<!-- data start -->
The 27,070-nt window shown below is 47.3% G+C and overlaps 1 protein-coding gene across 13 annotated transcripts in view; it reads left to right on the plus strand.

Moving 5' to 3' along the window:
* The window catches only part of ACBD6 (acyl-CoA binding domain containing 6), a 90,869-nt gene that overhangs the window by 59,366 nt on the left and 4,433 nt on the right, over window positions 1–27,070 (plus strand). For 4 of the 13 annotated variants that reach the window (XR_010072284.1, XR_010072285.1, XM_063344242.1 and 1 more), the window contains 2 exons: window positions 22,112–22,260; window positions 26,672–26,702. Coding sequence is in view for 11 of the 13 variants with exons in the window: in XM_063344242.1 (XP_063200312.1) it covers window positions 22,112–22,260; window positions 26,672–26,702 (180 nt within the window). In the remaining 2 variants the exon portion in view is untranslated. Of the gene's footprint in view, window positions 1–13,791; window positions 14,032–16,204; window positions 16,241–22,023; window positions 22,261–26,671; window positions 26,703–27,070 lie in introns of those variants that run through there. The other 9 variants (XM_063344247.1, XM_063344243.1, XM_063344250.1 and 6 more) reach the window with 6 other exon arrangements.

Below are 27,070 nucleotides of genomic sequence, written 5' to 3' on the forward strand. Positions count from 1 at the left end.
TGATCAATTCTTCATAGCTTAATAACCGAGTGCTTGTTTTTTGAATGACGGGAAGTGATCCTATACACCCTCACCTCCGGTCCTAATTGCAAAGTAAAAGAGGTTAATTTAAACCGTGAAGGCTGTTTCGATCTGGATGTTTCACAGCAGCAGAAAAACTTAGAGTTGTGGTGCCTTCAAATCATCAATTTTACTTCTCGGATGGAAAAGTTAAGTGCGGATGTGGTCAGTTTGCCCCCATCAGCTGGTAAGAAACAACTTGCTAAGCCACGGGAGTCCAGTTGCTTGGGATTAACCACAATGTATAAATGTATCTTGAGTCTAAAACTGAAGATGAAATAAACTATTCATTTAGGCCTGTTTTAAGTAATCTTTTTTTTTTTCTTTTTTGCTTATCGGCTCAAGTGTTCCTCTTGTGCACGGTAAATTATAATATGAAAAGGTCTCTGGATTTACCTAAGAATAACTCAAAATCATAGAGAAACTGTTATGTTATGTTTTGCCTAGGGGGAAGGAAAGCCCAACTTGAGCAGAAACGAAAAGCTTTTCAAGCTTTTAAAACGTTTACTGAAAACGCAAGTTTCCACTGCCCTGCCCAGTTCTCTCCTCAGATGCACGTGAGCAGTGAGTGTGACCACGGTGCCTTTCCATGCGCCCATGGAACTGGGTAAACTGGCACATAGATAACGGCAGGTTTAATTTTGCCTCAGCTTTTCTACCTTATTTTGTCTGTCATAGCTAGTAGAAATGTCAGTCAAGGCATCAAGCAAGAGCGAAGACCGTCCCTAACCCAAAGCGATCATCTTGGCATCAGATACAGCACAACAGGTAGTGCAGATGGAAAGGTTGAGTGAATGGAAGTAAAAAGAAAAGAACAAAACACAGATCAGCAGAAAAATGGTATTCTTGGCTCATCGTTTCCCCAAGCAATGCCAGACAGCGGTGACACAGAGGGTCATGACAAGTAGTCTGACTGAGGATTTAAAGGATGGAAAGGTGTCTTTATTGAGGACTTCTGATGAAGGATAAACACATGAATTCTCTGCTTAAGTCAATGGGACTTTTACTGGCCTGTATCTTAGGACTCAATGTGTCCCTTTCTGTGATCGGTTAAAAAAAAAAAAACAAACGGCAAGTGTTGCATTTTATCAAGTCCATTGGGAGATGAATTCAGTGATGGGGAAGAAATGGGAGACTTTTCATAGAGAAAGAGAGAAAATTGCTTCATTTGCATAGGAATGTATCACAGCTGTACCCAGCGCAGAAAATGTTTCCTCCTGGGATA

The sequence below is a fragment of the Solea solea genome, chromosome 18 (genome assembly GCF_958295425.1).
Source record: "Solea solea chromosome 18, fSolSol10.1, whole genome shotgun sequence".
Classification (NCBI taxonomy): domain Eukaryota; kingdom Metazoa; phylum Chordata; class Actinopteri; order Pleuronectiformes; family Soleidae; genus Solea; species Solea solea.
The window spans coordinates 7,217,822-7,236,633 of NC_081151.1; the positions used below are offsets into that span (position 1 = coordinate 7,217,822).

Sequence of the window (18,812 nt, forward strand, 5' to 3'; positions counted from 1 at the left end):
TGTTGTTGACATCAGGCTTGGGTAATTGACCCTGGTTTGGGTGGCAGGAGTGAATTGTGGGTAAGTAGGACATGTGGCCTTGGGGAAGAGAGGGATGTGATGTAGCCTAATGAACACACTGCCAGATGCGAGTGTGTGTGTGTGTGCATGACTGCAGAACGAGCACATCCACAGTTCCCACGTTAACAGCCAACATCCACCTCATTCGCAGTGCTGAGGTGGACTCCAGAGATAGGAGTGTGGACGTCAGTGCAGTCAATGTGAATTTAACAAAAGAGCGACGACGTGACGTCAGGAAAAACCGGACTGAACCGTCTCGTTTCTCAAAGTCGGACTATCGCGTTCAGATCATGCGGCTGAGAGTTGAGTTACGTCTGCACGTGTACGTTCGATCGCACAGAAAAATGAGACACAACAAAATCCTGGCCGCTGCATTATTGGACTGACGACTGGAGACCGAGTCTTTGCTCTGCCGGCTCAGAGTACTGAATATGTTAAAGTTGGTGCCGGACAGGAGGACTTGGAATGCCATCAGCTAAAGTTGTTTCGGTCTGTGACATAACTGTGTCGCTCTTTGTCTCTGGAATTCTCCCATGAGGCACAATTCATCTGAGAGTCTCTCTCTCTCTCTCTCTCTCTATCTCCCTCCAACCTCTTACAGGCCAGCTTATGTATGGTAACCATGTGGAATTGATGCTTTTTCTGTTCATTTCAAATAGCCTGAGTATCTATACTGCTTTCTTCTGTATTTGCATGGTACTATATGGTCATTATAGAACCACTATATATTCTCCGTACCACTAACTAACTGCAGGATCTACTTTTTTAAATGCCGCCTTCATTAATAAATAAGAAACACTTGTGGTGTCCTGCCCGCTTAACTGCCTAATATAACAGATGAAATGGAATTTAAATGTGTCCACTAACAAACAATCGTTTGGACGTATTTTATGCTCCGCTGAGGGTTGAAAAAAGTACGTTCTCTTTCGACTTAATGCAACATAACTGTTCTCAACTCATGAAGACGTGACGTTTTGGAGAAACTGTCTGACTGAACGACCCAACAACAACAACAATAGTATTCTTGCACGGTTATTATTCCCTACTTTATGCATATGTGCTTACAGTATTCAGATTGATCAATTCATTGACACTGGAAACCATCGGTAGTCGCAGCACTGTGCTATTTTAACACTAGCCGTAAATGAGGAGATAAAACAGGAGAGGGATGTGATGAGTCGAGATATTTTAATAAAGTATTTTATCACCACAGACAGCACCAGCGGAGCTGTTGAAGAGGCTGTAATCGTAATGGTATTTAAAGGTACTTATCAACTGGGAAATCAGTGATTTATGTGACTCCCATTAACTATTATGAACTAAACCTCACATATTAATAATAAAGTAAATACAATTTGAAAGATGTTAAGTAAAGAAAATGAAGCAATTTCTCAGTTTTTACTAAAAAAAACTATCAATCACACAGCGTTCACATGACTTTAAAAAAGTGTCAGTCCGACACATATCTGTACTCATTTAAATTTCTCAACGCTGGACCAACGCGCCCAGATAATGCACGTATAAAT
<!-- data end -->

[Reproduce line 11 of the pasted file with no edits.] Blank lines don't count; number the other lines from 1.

TGTTGTTGACATCAGGCTTGGGTAATTGACCCTGGTTTGGGTGGCAGGAGTGAATTGTGGGTAAGTAGGACATGTGGCCTTGGGGAAGAGAGGGATGTGATGTAGCCTAATGAACACACTGCCAGATGCGAGTGTGTGTGTGTGTGCATGACTGCAGAACGAGCACATCCACAGTTCCCACGTTAACAGCCAACATCCACCTCATTCGCAGTGCTGAGGTGGACTCCAGAGATAGGAGTGTGGACGTCAGTGCAGTCAATGTGAATTTAACAAAAGAGCGACGACGTGACGTCAGGAAAAACCGGACTGAACCGTCTCGTTTCTCAAAGTCGGACTATCGCGTTCAGATCATGCGGCTGAGAGTTGAGTTACGTCTGCACGTGTACGTTCGATCGCACAGAAAAATGAGACACAACAAAATCCTGGCCGCTGCATTATTGGACTGACGACTGGAGACCGAGTCTTTGCTCTGCCGGCTCAGAGTACTGAATATGTTAAAGTTGGTGCCGGACAGGAGGACTTGGAATGCCATCAGCTAAAGTTGTTTCGGTCTGTGACATAACTGTGTCGCTCTTTGTCTCTGGAATTCTCCCATGAGGCACAATTCATCTGAGAGTCTCTCTCTCTCTCTCTCTCTCTATCTCCCTCCAACCTCTTACAGGCCAGCTTATGTATGGTAACCATGTGGAATTGATGCTTTTTCTGTTCATTTCAAATAGCCTGAGTATCTATACTGCTTTCTTCTGTATTTGCATGGTACTATATGGTCATTATAGAACCACTATATATTCTCCGTACCACTAACTAACTGCAGGATCTACTTTTTTAAATGCCGCCTTCATTAATAAATAAGAAACACTTGTGGTGTCCTGCCCGCTTAACTGCCTAATATAACAGATGAAATGGAATTTAAATGTGTCCACTAACAAACAATCGTTTGGACGTATTTTATGCTCCGCTGAGGGTTGAAAAAAGTACGTTCTCTTTCGACTTAATGCAACATAACTGTTCTCAACTCATGAAGACGTGACGTTTTGGAGAAACTGTCTGACTGAACGACCCAACAACAACAACAATAGTATTCTTGCACGGTTATTATTCCCTACTTTATGCATATGTGCTTACAGTATTCAGATTGATCAATTCATTGACACTGGAAACCATCGGTAGTCGCAGCACTGTGCTATTTTAACACTAGCCGTAAATGAGGAGATAAAACAGGAGAGGGATGTGATGAGTCGAGATATTTTAATAAAGTATTTTATCACCACAGACAGCACCAGCGGAGCTGTTGAAGAGGCTGTAATCGTAATGGTATTTAAAGGTACTTATCAACTGGGAAATCAGTGATTTATGTGACTCCCATTAACTATTATGAACTAAACCTCACATATTAATAATAAAGTAAATACAATTTGAAAGATGTTAAGTAAAGAAAATGAAGCAATTTCTCAGTTTTTACTAAAAAAAACTATCAATCACACAGCGTTCACATGACTTTAAAAAAGTGTCAGTCCGACACATATCTGTACTCATTTAAATTTCTCAACGCTGGACCAACGCGCCCAGATAATGCACGTATAAAT